Choose your words wisely

Why I'll be using brackish, scuttle and buckshot in future stories

We understand by now that writing is hard work. Many writers don't like the act of writing and instead prefer the joy of having written -- which is totally valid.

We understand by now that writing is hard work. Many writers don't like the act of writing and instead prefer the joy of having written. Me, I really enjoy the writing process, in part because of cheerfully I enjoy words.  Masterfully, in her poem "Tides," Mary Oliver thoughtfully chooses words we don't see every day.

Me, I really enjoy the writing process, in part because of cheerfully I enjoy words. Those word-of-the-day calendars? They're always being gifted to me. I have a running list of words I plan to use one day:

Some, like brackish, are because I like how it feels to write them by hand. Others, such as scuttle, please me to say. Still others -- buckshot is an example -- instantly leap into stories, meeting imagination halfway.

Today, settle in somewhere to find quiet and be present, then read this Mary Oliver poem. First read it silently, in your head, then read it aloud to feel her words on your tongue and kicking against your teeth.

"Tides"

Every day the sea
    blue gray green lavender
pulls away leaving the harbor’s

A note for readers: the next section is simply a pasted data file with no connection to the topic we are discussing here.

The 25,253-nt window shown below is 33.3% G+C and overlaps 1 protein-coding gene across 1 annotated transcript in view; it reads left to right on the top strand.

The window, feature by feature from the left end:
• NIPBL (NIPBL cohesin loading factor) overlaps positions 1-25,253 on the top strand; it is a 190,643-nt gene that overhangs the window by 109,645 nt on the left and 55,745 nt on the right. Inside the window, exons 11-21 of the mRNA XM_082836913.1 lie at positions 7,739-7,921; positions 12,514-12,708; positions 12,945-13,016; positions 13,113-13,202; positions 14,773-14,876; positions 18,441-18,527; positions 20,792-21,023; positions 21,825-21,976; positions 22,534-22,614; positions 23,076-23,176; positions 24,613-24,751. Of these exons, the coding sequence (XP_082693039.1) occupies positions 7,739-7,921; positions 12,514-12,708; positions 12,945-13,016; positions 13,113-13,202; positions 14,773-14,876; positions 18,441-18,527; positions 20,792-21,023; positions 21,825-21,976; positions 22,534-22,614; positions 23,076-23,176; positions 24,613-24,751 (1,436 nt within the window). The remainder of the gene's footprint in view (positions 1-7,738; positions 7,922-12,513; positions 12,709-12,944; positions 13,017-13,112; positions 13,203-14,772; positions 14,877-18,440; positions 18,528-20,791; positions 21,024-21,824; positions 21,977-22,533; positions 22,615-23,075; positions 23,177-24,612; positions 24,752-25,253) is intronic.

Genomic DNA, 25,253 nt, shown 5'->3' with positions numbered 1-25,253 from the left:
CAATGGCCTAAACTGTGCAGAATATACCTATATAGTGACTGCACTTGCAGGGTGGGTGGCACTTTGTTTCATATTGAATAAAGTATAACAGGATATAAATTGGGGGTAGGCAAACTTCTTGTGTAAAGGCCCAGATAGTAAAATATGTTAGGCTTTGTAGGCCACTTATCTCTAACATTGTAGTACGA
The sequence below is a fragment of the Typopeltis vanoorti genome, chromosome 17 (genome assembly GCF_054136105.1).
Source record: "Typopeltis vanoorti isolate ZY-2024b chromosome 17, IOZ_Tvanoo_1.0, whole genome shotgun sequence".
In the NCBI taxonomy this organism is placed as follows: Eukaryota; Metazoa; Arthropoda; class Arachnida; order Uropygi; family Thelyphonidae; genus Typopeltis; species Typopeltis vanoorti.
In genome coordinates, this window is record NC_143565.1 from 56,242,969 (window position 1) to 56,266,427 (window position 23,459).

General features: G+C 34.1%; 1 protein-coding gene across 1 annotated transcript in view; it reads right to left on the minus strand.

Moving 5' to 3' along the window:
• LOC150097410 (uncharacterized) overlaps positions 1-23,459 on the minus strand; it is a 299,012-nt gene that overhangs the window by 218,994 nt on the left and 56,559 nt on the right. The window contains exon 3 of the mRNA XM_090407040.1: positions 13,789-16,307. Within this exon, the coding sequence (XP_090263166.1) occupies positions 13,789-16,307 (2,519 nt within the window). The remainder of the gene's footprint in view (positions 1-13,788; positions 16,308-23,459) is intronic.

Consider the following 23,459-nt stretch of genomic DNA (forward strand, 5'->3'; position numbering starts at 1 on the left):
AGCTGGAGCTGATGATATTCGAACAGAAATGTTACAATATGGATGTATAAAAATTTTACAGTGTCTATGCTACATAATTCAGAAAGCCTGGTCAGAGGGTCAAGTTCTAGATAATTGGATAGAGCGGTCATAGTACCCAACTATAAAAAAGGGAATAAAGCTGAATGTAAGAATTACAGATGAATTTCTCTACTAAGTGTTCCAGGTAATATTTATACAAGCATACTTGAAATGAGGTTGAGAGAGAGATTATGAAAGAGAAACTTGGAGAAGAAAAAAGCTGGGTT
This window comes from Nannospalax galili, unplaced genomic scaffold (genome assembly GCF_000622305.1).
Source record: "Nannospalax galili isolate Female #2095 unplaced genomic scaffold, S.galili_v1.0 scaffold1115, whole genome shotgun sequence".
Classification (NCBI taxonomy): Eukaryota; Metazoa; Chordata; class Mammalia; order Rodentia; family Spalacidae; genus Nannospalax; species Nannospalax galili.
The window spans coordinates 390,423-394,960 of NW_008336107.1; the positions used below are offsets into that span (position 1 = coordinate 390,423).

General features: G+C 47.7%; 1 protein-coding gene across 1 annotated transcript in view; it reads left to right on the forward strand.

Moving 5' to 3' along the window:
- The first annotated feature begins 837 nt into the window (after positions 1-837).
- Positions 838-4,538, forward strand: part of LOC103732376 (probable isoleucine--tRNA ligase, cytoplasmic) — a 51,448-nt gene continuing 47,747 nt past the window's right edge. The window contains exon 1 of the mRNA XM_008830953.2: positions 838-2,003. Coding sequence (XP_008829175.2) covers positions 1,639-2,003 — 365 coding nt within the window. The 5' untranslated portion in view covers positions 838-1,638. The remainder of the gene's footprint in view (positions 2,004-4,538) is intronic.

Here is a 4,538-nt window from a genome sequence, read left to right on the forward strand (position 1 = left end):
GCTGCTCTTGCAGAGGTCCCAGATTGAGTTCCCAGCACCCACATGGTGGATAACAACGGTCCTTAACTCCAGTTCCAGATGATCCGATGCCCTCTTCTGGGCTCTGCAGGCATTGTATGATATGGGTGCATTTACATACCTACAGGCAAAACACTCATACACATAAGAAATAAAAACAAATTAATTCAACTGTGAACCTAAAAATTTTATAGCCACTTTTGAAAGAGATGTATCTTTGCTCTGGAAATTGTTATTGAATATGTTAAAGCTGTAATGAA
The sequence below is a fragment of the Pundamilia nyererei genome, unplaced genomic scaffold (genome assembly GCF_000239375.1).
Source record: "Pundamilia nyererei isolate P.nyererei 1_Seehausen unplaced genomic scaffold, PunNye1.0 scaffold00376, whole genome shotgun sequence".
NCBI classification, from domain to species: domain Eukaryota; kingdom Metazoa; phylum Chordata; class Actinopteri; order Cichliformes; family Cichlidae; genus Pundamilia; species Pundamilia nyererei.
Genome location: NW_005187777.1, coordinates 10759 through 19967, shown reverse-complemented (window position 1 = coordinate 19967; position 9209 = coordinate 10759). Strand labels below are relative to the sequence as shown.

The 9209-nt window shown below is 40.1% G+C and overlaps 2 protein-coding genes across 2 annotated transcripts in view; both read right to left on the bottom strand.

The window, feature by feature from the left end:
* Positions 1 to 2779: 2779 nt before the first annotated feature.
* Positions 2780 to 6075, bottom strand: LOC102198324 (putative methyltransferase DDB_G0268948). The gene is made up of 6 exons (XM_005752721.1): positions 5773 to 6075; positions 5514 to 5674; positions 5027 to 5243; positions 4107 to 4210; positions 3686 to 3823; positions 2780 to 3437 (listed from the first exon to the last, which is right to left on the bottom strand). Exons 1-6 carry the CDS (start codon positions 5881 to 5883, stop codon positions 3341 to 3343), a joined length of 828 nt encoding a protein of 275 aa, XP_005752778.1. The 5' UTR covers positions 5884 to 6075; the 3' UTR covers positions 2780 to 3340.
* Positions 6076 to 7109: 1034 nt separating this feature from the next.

dark-cobbled undercoat

slick and rutted and worm-riddled, the gulls
walk there among old whalebones, the white
    spines of fish blink from the strandy stew
as the hours tick over; and then

far out the faint, sheer
    line turns, rustling over the slack,
the outer bars, over the green-furred flats, over
the clam beds, slippery logs,

barnacle-studded stones, dragging
the shining sheets forward, deepening
    pushing, wreathing together
wave and seaweed, their piled curvatures

spilling over themselves, lapping
    blue gray green lavender, never
resting, not every but fashioning shore,
continent, everything.

And here you may find me
on almost any morning
walking along the shore so
    light-footed so casual.

Masterfully, Oliver thoughtfully chooses words we don't see every day: undercoat, rutted, strandy. She uses words that feed back to tides and the sea: harbor, gulls, whalebones, barnacle, shore -- without the obvious words we associate with saltwater.

I want to invite you to start a running list today of words you want to use some day, words that speak directly to you both in how they look on the page and sound to your ear. Maybe it takes six months, but once you have 10 words, put them together in a story or poem. Make something of these words that speak to you so.

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